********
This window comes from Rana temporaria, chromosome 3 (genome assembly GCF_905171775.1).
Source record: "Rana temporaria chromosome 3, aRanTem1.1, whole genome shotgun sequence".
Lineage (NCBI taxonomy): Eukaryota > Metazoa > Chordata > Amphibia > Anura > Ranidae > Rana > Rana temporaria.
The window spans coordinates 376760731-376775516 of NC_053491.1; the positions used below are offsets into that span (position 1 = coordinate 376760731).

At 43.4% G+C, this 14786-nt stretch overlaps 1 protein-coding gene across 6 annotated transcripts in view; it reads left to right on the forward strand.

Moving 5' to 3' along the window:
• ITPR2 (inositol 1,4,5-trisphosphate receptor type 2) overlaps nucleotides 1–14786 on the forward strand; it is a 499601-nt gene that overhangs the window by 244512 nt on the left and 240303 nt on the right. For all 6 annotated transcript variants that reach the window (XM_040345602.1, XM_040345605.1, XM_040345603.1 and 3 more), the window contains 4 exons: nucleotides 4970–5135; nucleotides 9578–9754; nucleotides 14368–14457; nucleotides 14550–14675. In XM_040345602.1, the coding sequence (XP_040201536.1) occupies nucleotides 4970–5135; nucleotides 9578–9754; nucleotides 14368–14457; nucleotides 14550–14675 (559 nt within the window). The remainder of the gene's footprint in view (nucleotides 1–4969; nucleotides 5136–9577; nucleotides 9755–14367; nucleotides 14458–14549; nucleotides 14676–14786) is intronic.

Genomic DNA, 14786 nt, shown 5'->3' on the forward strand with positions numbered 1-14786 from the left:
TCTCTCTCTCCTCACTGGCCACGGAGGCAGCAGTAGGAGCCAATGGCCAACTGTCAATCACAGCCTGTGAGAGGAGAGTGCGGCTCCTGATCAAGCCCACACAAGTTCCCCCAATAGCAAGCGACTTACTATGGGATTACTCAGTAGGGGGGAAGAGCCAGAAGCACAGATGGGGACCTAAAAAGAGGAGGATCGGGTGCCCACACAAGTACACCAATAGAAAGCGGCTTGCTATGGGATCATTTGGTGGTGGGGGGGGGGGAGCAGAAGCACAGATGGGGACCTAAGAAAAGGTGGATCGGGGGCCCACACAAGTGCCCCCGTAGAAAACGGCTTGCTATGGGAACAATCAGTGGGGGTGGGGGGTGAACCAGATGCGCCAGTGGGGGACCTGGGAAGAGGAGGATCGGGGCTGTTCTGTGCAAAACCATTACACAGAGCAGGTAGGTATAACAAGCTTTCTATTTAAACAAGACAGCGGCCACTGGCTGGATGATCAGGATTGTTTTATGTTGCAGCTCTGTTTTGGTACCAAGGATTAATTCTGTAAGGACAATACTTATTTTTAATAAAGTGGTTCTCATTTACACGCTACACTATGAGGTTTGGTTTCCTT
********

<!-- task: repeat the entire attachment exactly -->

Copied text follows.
This window comes from Rana temporaria, chromosome 3 (genome assembly GCF_905171775.1).
Source record: "Rana temporaria chromosome 3, aRanTem1.1, whole genome shotgun sequence".
Lineage (NCBI taxonomy): Eukaryota > Metazoa > Chordata > Amphibia > Anura > Ranidae > Rana > Rana temporaria.
The window spans coordinates 376760731-376775516 of NC_053491.1; the positions used below are offsets into that span (position 1 = coordinate 376760731).

At 43.4% G+C, this 14786-nt stretch overlaps 1 protein-coding gene across 6 annotated transcripts in view; it reads left to right on the forward strand.

Moving 5' to 3' along the window:
• ITPR2 (inositol 1,4,5-trisphosphate receptor type 2) overlaps nucleotides 1–14786 on the forward strand; it is a 499601-nt gene that overhangs the window by 244512 nt on the left and 240303 nt on the right. For all 6 annotated transcript variants that reach the window (XM_040345602.1, XM_040345605.1, XM_040345603.1 and 3 more), the window contains 4 exons: nucleotides 4970–5135; nucleotides 9578–9754; nucleotides 14368–14457; nucleotides 14550–14675. In XM_040345602.1, the coding sequence (XP_040201536.1) occupies nucleotides 4970–5135; nucleotides 9578–9754; nucleotides 14368–14457; nucleotides 14550–14675 (559 nt within the window). The remainder of the gene's footprint in view (nucleotides 1–4969; nucleotides 5136–9577; nucleotides 9755–14367; nucleotides 14458–14549; nucleotides 14676–14786) is intronic.

Genomic DNA, 14786 nt, shown 5'->3' on the forward strand with positions numbered 1-14786 from the left:
TCTCTCTCTCCTCACTGGCCACGGAGGCAGCAGTAGGAGCCAATGGCCAACTGTCAATCACAGCCTGTGAGAGGAGAGTGCGGCTCCTGATCAAGCCCACACAAGTTCCCCCAATAGCAAGCGACTTACTATGGGATTACTCAGTAGGGGGGAAGAGCCAGAAGCACAGATGGGGACCTAAAAAGAGGAGGATCGGGTGCCCACACAAGTACACCAATAGAAAGCGGCTTGCTATGGGATCATTTGGTGGTGGGGGGGGGGGAGCAGAAGCACAGATGGGGACCTAAGAAAAGGTGGATCGGGGGCCCACACAAGTGCCCCCGTAGAAAACGGCTTGCTATGGGAACAATCAGTGGGGGTGGGGGGTGAACCAGATGCGCCAGTGGGGGACCTGGGAAGAGGAGGATCGGGGCTGTTCTGTGCAAAACCATTACACAGAGCAGGTAGGTATAACAAGCTTTCTATTTAAACAAGACAGCGGCCACTGGCTGGATGATCAGGATTGTTTTATGTTGCAGCTCTGTTTTGGTACCAAGGATTAATTCTGTAAGGACAATACTTATTTTTAATAAAGTGGTTCTCATTTACACGCTACACTATGAGGTTTGGTTTCCTT